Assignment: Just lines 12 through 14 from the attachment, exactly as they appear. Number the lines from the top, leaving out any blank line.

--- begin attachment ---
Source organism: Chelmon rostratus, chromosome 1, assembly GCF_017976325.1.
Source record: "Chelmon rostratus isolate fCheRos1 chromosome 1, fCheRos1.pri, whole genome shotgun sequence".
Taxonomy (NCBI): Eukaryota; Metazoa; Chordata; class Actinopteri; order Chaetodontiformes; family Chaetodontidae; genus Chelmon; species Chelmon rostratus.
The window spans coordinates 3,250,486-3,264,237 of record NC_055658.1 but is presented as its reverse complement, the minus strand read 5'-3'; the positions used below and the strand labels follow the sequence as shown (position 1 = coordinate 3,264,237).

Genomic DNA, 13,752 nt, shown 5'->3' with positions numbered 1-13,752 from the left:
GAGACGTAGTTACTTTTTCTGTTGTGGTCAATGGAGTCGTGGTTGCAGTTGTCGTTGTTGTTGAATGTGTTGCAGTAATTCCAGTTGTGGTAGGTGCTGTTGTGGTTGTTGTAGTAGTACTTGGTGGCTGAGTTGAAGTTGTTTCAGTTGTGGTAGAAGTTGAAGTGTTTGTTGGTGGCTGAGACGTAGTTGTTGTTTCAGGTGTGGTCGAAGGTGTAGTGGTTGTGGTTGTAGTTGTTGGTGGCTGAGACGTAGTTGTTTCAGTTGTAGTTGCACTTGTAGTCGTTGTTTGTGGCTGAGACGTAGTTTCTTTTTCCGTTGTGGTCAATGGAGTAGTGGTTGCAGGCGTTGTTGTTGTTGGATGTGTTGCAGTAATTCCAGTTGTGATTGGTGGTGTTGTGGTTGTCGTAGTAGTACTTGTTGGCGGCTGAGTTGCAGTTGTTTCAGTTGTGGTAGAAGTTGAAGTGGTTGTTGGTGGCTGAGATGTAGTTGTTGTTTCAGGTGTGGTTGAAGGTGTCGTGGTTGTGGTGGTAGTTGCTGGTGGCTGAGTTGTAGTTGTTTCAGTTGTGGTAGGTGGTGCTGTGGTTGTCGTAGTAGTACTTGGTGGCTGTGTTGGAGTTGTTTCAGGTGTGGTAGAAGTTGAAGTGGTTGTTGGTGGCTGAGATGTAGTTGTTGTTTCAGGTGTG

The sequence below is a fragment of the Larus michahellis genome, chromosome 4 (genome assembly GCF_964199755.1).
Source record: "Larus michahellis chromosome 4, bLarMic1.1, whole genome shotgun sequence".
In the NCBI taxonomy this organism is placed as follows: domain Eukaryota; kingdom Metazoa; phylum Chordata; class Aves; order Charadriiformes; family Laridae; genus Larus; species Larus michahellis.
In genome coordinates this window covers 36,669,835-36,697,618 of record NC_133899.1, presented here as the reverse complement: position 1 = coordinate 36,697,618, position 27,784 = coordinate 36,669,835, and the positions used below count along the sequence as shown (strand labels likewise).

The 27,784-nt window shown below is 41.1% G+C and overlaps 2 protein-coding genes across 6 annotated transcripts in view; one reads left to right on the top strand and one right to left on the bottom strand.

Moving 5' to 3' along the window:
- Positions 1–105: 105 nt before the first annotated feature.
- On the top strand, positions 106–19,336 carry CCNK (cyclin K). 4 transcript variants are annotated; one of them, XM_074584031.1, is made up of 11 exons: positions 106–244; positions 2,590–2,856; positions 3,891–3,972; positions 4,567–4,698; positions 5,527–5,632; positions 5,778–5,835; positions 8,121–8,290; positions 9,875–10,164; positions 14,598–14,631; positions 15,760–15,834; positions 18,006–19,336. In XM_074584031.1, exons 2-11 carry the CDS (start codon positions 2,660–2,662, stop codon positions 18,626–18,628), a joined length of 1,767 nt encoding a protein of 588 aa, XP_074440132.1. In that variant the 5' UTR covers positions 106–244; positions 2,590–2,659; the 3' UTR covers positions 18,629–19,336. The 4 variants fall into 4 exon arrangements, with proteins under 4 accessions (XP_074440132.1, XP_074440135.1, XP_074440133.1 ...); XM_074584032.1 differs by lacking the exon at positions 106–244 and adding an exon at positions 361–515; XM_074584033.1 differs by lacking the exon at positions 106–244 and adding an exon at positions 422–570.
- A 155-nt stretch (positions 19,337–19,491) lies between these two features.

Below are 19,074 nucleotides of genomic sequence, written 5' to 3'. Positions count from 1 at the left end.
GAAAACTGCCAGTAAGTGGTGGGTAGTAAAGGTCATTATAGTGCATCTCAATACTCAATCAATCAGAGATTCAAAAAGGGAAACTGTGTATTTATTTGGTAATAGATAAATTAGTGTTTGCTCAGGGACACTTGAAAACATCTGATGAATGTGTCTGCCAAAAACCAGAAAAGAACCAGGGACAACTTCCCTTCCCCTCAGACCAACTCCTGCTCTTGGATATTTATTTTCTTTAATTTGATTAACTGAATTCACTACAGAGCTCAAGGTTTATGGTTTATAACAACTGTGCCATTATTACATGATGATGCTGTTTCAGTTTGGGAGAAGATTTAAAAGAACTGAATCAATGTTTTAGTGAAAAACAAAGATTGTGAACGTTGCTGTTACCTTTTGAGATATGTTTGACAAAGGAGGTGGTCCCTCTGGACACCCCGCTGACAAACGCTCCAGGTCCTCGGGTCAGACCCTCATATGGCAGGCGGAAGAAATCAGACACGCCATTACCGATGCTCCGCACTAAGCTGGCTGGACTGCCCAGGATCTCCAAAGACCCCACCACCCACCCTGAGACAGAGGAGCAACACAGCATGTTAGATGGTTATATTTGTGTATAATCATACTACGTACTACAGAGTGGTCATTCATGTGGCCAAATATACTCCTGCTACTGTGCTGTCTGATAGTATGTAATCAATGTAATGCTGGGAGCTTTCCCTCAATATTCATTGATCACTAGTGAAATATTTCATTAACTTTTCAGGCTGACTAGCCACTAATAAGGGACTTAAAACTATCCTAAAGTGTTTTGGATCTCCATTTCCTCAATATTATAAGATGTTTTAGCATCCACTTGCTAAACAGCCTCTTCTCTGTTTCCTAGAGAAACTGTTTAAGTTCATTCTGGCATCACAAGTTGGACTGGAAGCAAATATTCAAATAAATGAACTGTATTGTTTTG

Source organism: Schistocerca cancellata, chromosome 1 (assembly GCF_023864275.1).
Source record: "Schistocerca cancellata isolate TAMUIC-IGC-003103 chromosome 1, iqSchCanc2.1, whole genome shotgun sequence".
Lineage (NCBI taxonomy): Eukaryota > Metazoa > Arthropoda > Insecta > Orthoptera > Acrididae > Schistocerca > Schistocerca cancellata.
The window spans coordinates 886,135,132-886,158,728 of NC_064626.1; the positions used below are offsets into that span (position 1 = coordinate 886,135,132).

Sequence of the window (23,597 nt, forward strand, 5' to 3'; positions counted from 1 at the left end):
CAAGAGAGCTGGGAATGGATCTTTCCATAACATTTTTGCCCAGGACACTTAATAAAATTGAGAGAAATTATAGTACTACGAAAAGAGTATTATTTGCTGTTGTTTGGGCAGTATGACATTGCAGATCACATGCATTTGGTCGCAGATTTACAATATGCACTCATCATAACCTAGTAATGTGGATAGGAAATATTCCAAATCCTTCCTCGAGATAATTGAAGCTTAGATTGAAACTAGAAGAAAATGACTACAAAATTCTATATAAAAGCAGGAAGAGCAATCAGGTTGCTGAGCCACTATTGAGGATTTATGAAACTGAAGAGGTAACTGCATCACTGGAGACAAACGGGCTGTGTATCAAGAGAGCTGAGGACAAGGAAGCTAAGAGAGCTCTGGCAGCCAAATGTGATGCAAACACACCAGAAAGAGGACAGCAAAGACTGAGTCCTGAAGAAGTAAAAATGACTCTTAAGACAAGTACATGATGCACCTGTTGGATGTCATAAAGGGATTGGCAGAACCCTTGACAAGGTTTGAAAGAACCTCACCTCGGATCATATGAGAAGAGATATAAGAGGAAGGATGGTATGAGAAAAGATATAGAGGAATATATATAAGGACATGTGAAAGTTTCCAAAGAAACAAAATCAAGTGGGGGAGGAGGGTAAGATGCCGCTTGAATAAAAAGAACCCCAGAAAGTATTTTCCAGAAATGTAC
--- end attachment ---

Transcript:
Moving 5' to 3' along the window:
- Positions 1–105: 105 nt before the first annotated feature.
- On the top strand, positions 106–19,336 carry CCNK (cyclin K). 4 transcript variants are annotated; one of them, XM_074584031.1, is made up of 11 exons: positions 106–244; positions 2,590–2,856; positions 3,891–3,972; positions 4,567–4,698; positions 5,527–5,632; positions 5,778–5,835; positions 8,121–8,290; positions 9,875–10,164; positions 14,598–14,631; positions 15,760–15,834; positions 18,006–19,336. In XM_074584031.1, exons 2-11 carry the CDS (start codon positions 2,660–2,662, stop codon positions 18,626–18,628), a joined length of 1,767 nt encoding a protein of 588 aa, XP_074440132.1. In that variant the 5' UTR covers positions 106–244; positions 2,590–2,659; the 3' UTR covers positions 18,629–19,336. The 4 variants fall into 4 exon arrangements, with proteins under 4 accessions (XP_074440132.1, XP_074440135.1, XP_074440133.1 ...); XM_074584032.1 differs by lacking the exon at positions 106–244 and adding an exon at positions 361–515; XM_074584033.1 differs by lacking the exon at positions 106–244 and adding an exon at positions 422–570.